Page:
Top 5! - Nonfiction TV Presenters

Who doesn't love really great TV? I can't think of anyone. I have been watching some fine television lately and, one program in particular, got me to thinking about how critical a good presenter is to making a nonfiction show (NOT reality - which is a different genre altogether - await another post for discussions of that). Here are 5 that would make any show worth watching.

5. Rachel Allen
Host of the Cooking Channel's "Bake," she is the most appealing host on this very promising network. She makes everything seem easy (and having done some baking, I know that what she's doing only looks easy), loves her subject and loves teaching it. The cookery class segments that run through each episode showcase her finest skill - teaching. A program like this should really teach, and Rachel does. I think I'm going to make some Florence's Orange Cake tonight.

4. Alistair Appleton
I know, I know. Another person from the British Isles (don't worry - more are coming). I know Appleton's work from BBC's "Cash In The Attic,"where he is superhumanly engaging. It doesn't matter how off-the wall the subjects of a week's show might be (and there have been some batty folks on this show), Appleton's breezy accessibility, ease and poise are always on display.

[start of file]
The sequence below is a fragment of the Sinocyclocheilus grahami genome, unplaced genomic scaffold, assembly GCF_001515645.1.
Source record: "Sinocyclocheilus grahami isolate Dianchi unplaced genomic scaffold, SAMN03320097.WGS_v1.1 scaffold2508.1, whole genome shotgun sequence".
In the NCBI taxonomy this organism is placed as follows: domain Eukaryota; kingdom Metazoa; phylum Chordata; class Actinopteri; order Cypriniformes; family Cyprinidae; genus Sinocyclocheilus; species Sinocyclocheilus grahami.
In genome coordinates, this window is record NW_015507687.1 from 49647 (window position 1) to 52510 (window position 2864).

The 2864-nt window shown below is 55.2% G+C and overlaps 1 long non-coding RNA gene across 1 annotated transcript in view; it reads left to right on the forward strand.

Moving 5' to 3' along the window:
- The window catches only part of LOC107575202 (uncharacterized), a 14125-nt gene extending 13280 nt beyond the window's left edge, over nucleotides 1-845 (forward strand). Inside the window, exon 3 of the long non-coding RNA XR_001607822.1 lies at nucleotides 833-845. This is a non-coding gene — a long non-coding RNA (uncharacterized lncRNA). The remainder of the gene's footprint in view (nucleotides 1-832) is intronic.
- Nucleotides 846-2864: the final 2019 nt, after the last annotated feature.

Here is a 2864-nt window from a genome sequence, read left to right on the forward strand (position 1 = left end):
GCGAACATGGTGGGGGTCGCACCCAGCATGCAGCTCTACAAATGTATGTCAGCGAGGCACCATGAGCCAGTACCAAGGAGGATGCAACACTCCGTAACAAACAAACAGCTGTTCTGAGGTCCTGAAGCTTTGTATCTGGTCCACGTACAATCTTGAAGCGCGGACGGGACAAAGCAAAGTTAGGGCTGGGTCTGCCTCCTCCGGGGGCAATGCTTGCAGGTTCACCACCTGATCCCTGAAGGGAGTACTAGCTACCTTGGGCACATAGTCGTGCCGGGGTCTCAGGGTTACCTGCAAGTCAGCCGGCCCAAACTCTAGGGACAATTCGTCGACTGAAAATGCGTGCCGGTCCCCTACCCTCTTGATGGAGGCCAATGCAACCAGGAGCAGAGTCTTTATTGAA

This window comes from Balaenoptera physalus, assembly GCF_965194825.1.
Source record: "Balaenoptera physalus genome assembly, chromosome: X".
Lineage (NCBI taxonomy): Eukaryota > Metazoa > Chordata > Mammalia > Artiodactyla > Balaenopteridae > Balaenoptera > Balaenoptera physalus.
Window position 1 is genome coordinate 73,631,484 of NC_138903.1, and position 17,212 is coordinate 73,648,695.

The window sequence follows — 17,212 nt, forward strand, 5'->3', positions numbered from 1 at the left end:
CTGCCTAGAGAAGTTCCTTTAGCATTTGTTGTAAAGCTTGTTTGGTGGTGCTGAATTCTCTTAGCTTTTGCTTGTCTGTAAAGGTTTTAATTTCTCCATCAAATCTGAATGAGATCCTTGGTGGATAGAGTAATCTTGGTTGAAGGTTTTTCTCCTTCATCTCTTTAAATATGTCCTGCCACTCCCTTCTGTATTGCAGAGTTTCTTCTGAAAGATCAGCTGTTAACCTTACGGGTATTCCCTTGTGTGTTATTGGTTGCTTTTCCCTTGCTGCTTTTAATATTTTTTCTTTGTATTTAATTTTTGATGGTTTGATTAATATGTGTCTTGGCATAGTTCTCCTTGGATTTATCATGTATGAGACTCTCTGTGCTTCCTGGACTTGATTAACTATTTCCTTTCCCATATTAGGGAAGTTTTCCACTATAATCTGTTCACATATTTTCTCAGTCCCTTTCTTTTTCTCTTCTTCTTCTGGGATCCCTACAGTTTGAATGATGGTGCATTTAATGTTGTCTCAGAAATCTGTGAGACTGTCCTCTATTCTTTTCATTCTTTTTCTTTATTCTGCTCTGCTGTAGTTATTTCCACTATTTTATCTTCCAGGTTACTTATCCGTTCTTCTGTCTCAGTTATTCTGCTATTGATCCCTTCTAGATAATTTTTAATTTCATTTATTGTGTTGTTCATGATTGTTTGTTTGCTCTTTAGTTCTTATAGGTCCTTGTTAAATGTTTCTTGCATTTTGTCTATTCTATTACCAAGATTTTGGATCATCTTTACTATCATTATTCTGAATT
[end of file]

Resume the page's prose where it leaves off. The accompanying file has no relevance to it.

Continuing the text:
3. Carl Sagan
1980's Cosmos was such a triumph that in my belief no program has surpassed it. Still completely watchable, deeply philosophical and deeply human, it was Sagan's intelligence, warmth and capacity to explain that remains the series' hallmark. Anyone who wants to know how to teach engagingly about difficult topics could do worse than have a watch of this program.

2. Clarkson, Hammond and May on BBC's Top Gear
Proof that a program can be about anything provided its presenters are engaging, and Jeremy Clarkson, Richard Hammond and James May have engaging in excess. Essentially three middle-agish men behaving like 12-year-olds (being given triple dog dares by producers who are just as juvenile), Top Gear is nominally about cars. Its content is of the highest quality, but it is the relationship between these three guys that make Top Gear the most informative and funniest show on TV.

1. James Burke
Oh, James, with your fashionable leisure suits and penchant for fine dining on remote mountaintops. As good as Cosmos was, in many respects Connections was even better, because it not only does science, but society, culture and predictive futurism. Watch the first episode of Connections and you'll see what I mean. Burke was on to something - something that lots of us are thinking about these days. I don't think his recent series have been anywhere near in quality to Connections and The Day The Universe Changed, but Burke himself is and remains the best presenter there is.